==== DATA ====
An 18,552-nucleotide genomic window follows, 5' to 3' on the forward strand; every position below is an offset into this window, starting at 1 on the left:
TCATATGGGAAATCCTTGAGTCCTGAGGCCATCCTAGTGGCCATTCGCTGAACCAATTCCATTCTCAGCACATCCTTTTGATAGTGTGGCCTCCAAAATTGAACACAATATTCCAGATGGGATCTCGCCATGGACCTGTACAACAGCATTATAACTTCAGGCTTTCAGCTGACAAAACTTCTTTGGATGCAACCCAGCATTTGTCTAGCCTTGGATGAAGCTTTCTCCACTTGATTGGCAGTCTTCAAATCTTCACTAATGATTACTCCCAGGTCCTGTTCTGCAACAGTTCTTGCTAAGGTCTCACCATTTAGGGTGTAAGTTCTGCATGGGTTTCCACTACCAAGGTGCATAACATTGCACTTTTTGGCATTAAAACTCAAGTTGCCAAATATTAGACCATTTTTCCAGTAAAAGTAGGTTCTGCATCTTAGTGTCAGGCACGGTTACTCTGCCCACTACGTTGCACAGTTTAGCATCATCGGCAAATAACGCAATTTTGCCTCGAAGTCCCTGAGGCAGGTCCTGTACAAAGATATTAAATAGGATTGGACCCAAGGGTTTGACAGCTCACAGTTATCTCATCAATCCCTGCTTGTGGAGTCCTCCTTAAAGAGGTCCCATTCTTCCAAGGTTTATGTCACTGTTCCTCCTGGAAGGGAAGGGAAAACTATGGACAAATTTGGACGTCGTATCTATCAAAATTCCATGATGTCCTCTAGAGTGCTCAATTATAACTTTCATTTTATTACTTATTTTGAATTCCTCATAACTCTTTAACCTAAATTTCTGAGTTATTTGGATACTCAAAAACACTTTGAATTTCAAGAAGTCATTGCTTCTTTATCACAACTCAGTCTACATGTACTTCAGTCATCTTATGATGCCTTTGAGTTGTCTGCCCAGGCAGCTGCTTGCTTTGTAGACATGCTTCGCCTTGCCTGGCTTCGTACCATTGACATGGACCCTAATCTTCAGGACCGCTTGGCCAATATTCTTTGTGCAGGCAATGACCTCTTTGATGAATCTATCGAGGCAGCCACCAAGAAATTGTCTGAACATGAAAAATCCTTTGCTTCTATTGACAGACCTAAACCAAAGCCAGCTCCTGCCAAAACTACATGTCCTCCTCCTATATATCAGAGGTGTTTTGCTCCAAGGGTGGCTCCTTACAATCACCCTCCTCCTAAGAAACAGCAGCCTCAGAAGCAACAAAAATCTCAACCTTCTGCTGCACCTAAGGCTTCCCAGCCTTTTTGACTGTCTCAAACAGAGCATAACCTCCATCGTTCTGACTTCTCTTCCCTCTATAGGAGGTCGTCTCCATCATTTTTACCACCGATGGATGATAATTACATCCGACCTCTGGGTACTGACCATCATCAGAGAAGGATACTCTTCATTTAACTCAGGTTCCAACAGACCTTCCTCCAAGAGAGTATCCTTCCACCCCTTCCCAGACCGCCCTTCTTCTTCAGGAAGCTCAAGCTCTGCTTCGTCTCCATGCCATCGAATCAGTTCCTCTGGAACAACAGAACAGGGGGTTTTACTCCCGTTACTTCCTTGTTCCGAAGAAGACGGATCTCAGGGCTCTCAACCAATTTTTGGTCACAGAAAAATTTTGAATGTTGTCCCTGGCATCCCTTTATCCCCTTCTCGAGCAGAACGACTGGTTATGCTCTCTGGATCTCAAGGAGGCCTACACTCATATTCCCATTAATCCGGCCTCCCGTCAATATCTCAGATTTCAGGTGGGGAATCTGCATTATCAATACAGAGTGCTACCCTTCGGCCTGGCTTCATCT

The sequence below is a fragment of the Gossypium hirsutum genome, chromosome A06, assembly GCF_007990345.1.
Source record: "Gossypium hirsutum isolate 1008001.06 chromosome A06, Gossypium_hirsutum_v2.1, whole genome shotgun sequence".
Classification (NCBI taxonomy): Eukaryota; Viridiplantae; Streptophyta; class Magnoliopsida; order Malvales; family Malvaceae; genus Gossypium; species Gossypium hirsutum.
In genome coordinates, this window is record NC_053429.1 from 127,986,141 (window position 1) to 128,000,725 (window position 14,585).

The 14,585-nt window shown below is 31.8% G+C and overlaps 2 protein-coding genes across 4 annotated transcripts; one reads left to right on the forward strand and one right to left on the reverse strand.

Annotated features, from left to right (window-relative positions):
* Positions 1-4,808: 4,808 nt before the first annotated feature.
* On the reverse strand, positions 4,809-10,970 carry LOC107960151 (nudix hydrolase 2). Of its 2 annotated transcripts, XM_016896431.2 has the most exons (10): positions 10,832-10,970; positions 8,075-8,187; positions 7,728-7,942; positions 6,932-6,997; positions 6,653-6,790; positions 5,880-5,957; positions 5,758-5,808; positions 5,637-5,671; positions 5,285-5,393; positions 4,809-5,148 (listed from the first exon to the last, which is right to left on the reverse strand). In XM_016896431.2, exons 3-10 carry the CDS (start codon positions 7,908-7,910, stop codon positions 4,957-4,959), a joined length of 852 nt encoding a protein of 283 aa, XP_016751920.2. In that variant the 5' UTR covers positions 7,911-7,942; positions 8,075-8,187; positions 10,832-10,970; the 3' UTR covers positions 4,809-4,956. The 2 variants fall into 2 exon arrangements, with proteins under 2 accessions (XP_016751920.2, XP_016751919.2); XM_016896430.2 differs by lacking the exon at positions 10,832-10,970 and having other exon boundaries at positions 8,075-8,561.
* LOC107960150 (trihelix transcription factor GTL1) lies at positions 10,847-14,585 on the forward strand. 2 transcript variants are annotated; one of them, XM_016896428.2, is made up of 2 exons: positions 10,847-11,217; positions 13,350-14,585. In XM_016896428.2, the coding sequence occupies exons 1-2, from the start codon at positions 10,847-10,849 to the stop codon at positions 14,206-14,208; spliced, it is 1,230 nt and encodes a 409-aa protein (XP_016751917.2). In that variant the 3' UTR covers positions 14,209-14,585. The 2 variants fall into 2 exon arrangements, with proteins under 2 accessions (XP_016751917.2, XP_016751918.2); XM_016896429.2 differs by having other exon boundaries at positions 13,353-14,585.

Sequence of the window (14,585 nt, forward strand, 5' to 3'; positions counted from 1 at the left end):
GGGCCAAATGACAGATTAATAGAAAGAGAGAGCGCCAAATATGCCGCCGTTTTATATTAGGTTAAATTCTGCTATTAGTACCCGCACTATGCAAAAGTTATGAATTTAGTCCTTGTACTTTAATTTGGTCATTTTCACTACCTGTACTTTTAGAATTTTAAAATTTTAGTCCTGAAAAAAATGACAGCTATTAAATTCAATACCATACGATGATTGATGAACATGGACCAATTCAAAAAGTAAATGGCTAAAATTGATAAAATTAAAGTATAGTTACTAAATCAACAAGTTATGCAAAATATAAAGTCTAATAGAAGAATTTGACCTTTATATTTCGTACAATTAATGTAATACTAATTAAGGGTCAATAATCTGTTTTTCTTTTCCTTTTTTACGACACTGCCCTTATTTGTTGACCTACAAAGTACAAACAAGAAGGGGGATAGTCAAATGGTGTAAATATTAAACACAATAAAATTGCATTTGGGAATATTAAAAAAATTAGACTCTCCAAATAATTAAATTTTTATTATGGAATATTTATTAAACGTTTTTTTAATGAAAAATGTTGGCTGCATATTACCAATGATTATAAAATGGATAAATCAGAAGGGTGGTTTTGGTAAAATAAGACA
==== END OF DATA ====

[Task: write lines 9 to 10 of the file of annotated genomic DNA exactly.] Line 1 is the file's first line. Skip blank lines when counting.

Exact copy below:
* Positions 1-4,808: 4,808 nt before the first annotated feature.
* On the reverse strand, positions 4,809-10,970 carry LOC107960151 (nudix hydrolase 2). Of its 2 annotated transcripts, XM_016896431.2 has the most exons (10): positions 10,832-10,970; positions 8,075-8,187; positions 7,728-7,942; positions 6,932-6,997; positions 6,653-6,790; positions 5,880-5,957; positions 5,758-5,808; positions 5,637-5,671; positions 5,285-5,393; positions 4,809-5,148 (listed from the first exon to the last, which is right to left on the reverse strand). In XM_016896431.2, exons 3-10 carry the CDS (start codon positions 7,908-7,910, stop codon positions 4,957-4,959), a joined length of 852 nt encoding a protein of 283 aa, XP_016751920.2. In that variant the 5' UTR covers positions 7,911-7,942; positions 8,075-8,187; positions 10,832-10,970; the 3' UTR covers positions 4,809-4,956. The 2 variants fall into 2 exon arrangements, with proteins under 2 accessions (XP_016751920.2, XP_016751919.2); XM_016896430.2 differs by lacking the exon at positions 10,832-10,970 and having other exon boundaries at positions 8,075-8,561.